Monday, May 24, 2010

Peering Through the Fog

I had lunch today with a fellow who knows way more than I do about American Jewry (his alias is Goldblog, but I'm not authorized to disclose his real name). I learned all sorts of interesting things, but came away mostly with an enhanced recognition of how little I really know about the subject. This, in spite of having lived some of my years in the US and among its Jews; speaking their language; following some of their writings; visiting about once a year; and knowing some of them personally (cousins, nephews, colleagues, neighbors who split their time between both countries, etc.) It wouldn't be too much of an exaggeration to say that some of my best friends are American Jews. (I also have friends who aren't American, or aren't Jews, or aren't any of all that - but that's a different story).

Seen from here, it's hard to know which of the following reports is more representative:

Fifth Avenue Salutes Israel, about a mass event in Manhattan that was deemed important enough to attract just about every New York politician who needs to be elected:
Hundreds of thousands of people took part in the Salute to Israel Parade on New York City's Fifth Avenue Sunday. Participants danced to the tunes of Hebrew music, waved Israeli and American flags, and carried heart warming posters in support of the Jewish state across the ocean.
Or perhaps this, from The Tablet:

...I am deeply ambivalent about Israel. Modern-day Israel, as opposed to historical Israel, is a subject I avoid with my children. Yes, of course I believe the state should exist, but the word “Zionist” makes me skittish. (I understand that I may be the Jewish equivalent of all the twentysomething women I want to smack for saying, “I’m not a feminist, but I believe in equal rights.”) I shy away from conversations about Israeli politics. I feel no stirring in my heart when I see the Israeli flag. I would no sooner attend an Israel Day parade than a Justin Bieber concert. Neither Abe Foxman nor AIPAC speaks for me. I am a liberal, and I am deeply troubled by the Matzav, Israeli shorthand for tension with the Palestinians, and I do not have answers, and I do not know what to do about it, and I do not know what to tell my children. So, it was with a huge sense of identification and relief that I read Peter Beinart’s controversial essay in the New York Review of Books last week.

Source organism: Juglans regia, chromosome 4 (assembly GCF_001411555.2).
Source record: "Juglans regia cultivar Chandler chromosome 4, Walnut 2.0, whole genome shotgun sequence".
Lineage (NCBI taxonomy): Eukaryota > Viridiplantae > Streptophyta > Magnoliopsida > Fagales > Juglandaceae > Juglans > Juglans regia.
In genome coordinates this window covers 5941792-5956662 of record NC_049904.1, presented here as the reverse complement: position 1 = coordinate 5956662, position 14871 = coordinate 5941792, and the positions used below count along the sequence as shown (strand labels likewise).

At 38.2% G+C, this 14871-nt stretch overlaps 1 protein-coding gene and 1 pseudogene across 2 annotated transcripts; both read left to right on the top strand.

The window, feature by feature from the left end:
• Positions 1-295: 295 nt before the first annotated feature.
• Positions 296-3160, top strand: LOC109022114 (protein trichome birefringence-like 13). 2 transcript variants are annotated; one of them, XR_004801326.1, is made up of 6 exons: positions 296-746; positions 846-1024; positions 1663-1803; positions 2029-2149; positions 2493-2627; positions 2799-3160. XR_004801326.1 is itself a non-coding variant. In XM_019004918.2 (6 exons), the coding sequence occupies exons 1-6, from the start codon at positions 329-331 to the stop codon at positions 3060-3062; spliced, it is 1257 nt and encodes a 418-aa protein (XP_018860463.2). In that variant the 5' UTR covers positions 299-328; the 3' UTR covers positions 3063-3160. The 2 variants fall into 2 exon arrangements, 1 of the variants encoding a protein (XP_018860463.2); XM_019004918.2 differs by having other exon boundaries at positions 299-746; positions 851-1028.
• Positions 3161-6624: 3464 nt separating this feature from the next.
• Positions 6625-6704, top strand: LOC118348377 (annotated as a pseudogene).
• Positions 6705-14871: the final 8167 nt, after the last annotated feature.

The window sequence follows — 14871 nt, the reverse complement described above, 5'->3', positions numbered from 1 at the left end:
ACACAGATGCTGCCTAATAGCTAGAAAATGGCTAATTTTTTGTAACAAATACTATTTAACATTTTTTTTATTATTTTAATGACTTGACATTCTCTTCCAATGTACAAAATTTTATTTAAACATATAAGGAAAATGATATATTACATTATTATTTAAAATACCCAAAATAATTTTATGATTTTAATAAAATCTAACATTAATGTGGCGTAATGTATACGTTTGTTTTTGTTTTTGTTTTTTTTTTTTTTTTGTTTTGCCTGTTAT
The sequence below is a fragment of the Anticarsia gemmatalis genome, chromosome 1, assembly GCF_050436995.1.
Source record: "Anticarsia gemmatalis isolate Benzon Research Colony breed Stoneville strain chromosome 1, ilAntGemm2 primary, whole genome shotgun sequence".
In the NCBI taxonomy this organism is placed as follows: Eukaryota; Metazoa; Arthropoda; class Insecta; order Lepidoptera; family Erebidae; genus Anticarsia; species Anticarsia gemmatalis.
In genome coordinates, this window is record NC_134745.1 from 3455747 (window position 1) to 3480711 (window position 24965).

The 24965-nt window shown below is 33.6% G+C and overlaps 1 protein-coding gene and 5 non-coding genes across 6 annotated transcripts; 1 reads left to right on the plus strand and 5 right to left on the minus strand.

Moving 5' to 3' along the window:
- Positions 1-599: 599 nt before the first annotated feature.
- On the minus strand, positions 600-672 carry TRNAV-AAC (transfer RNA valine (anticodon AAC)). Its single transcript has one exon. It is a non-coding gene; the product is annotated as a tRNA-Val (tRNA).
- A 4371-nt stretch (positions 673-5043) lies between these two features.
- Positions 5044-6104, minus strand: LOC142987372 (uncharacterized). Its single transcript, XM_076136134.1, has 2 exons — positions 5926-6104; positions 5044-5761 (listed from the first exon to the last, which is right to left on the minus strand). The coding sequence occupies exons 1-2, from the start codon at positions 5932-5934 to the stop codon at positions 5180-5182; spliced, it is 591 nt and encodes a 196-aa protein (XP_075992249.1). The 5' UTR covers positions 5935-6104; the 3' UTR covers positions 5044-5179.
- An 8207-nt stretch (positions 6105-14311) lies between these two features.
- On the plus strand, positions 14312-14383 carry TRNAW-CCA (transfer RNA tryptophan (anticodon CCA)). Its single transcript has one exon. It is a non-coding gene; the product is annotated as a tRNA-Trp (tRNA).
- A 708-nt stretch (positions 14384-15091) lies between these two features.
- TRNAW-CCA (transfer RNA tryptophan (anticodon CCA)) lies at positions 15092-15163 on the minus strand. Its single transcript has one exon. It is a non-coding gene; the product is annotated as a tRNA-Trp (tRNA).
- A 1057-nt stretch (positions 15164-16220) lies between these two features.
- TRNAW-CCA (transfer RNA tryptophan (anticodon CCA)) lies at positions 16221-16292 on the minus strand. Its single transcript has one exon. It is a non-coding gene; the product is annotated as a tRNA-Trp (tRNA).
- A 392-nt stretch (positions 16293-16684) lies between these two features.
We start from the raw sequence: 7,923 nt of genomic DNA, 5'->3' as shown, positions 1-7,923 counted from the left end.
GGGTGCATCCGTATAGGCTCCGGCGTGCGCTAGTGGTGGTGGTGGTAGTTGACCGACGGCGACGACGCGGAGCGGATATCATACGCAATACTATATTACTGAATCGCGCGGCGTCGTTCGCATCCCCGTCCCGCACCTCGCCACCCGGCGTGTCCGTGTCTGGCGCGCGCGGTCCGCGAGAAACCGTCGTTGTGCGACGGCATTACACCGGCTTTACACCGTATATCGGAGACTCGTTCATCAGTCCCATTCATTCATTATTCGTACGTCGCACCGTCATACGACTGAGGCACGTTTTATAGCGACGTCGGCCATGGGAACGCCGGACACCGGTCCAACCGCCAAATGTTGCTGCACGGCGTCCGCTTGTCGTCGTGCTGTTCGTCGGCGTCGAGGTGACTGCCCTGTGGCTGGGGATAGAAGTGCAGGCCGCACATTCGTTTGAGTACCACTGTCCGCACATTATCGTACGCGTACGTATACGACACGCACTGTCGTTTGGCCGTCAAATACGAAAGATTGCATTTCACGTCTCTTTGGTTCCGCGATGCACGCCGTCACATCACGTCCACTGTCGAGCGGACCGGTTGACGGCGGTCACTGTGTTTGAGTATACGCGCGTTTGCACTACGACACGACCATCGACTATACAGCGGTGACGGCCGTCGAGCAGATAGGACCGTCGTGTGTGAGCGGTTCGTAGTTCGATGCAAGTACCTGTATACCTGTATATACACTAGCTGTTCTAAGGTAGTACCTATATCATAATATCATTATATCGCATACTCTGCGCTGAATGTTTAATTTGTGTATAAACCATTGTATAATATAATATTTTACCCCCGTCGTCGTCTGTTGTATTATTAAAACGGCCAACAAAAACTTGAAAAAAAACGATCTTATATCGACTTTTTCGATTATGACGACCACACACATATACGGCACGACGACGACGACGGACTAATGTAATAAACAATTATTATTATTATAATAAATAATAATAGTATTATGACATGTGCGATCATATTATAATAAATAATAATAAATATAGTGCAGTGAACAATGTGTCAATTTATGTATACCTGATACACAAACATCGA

The two are not, of course, mutually exclusive, and there's nothing wrong with a large Jewish community having diverse and even contradictory positions or trends. Knowing the Jews, it would be impossible otherwise. My point is that seen from here, it's essentially impossible to figure out what's going on, who's got the upper hand, who is the face of the future and who not, and so on.

All of which is to wish that Peter Beinart and his many comrades in ignorance would pontificate a wee bit less about all the things that are wrong about Israel, even as his very choice of sources, not to mention his outlandish conclusions, speak volumes mostly to his lack of information.

Yesterday he followed up his previous piece with one called Why Israel has to do Better, which mostly left me scratching my head in perplexity. It contains ideas such as that the Palestinian leaders since Arafat are eager to reach a two-state solution but Israel isn't (Ehud Olmert, anyone?); settlements are ever encroaching on Palestinian land and pulling them out will cause civil war (Gaza, anyone? - Not to mention that the myth of the encroaching is true only if you cast the facts in a very specific way); Hamas and Fatah would have created a unity government amenable to negotiating with Israel in 2007, but Israel and America thwarted them (How, exactly, did they manage, and how come it was never reported in any knowledgeable media outlet I've seen, not even Haaretz?); Israel is at least partially to blame for the Hamas rockets from Gaza - he actually does say that. And so on. He has also allowed Edit Zertal and Akiva Eldar to convince him that the settlers are a cancer in the Israeli polity, and someone has convinced him that the Haredim have taken over Jerusalem (Nir Barkat, anyone?).